Thank-You

I’m writing this article on a flight bound for Miami. The airport code is KMIA—my fertile imagination jumps to Killed: Missing in Action—the standard US armed forces acronym for some very bad shit. Still, WTF believes in acronyms…

I haven’t been to the land of the free for a couple of years now—in the Florida of Ron DeSantis and Donald Trump, the killing fields of COVID play out as a conspiracy of Democrats. Unvaxed conservatives grab the hospital beds and medical emergency resources—including doctors—that are needed for other patients.

During the pandemic panic panoply, other killer diseases have been left on the shelf—and I’m not just talking about the ‘Western’ diseases—heart disease, cancer, and diabetes. These three monsters have two things in common: they are lifestyle problems linked to obesity, tobacco, and alcohol, and they’re (almost) never caused by microorganisms such as viruses or bacteria—”we have met the enemy, and he is us“.

In the West, we neglect the killers that exist in many parts of the world—cholera, dysentery, and the worst of all, cerebral malaria—because they’re someone else’s problem. These three, and many more, share the opposite qualities to the afflictions that worry westerners—they are endemic, rather than lifestyle, and they’re all caused by bugs.

Malaria has been eradicated in both Europe and the US, but this is a recent development. From the rice paddies in southern Iberia to the court of the kings of France, malaria was rife all over Europe; this was also the case in the swamps of Florida and in many other parts of North America.

Stagnant waters were drained, and dichloro-diphenyl-trichloroethane was merrily sprayed into the environment until scientists found out that one day the birds would stop singing.

In early 1496, the Portuguese fleet captained by Vasco da Gama was smitten with mal aria—bad air—on the African east coast. That and the scurvy on the way back from India killed two thirds of the crew, including the captain-general’s brother Paulo.

The English, French, Dutch, and Portuguese were greatly affected by malaria—one of the costs of empire-building. The upper class Brits have a tradition of sending their kids to boarding school—a guy I know saw a young school friend die from malaria—the English medics had no idea what it was.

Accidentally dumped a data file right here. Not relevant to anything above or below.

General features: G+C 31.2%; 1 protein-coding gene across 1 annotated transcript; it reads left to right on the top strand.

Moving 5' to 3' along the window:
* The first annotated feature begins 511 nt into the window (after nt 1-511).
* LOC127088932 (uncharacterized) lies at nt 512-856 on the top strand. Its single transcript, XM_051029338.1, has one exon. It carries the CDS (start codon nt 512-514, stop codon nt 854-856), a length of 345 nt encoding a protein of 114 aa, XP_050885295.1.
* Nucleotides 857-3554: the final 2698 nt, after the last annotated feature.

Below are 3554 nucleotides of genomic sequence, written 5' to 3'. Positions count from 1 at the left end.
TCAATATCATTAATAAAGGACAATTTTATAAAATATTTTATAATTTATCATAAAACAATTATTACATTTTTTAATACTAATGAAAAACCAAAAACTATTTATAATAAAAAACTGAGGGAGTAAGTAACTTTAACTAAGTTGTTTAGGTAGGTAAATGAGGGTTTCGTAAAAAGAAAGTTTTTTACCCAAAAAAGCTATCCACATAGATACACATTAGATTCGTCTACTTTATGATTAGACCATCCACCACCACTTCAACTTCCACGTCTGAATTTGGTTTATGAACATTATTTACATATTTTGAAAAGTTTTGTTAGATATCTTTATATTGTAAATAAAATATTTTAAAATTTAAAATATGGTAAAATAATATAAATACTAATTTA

In 1967, as the Vietnam War escalated, Ho Chi Minh asked Premier Zhou Enlai for help with the endemic drug-resistant malaria in his country—more Vietcong were dying of the fevers than from American bullets. It was the summer of love—in January, the Doors released their first album; in February, Jefferson Airplane came out with Surrealistic Pillow; in March, the Grateful Dead launched their eponymous first album; in May, Jimi Hendrix asked ‘Are You Experienced’; and in June, the Beatles released Sergeant Pepper.

How appropriate then, that at the height of flower power, a Chinese pharmacist called Tú Yōuyōu was placed in charge of project 523, which led to the discovery of a magic herbal substance called qīnghāosù.

It took a few years—the power of the sweet wormwood Artemisia annua was only established at the beginning of the 1970’s, when Yōuyōu isolated the compound artemisin.

Nowadays, young researchers often end up ‘re-discovering’ concepts and methods because they are unfamiliar with papers published decades before the creation of ‘Google University’—that’s just poor scholarship.

Tú Yōuyōu—who reminds me of my mother, the rabbit physicist—did exactly what a researcher should do. She reviewed a vast collection of texts on Traditional Chinese Medicine (TCM), and finally sweet wormwood popped up in a sixteen hundred year old book on herbal remedies.

But wait! boil Artemisia, and the healing properties vanish—so the Chinese Nobel Prize winner tapped into another book, written by Hong Ge, which explains a cold infusion is needed—and then she hit the jackpot—or in this case, the yak pot. Nowadays, we know that extraction with a solvent such as alcohol or acetic acid also works.

Tú Yōuyōu (屠呦呦), a great scientist who helped millions in developing countries through her discovery of a non-patentable malaria cure.

Big pharma is often uninterested in simple potions, particularly when there is no patent to be registered and money to be made. The drugs commonly used to prevent and combat cerebral malaria—Lariam (Mefloquin in the EU) and Malarone—are much profitable.

Never mind the side-effects: Canadian special forces were given Lariam weekly during the Somalian war in the nineties—that weekday was known to soldiers as psycho Tuesday.

The Chinese scientist was the first woman from the Middle Kingdom to bag the Nobel—all the more wondrous because she is a three-without-scientist. Descriptions of this kind are common in China: the three things she is without are: a postgrad degree (no such thing in China when she was at uni), a postdoc abroad (duh, if she didn’t get a doctorate), and membership of one of the prestigious Chinese academies.

I love a good bit of serendipity—Artemisia is called qinghao in Putonghua, hao for short. The eminent Chinese scientist’s given name is youyou—that’s a deer call in an ancient Chinese poem.

Youyou is the sound the deer make when they’re eating the hao.

The India Road, Atmos Fear, Clear Eyes, and Folk Tales For Future Dreamers. QR links for smartphones and tablets.

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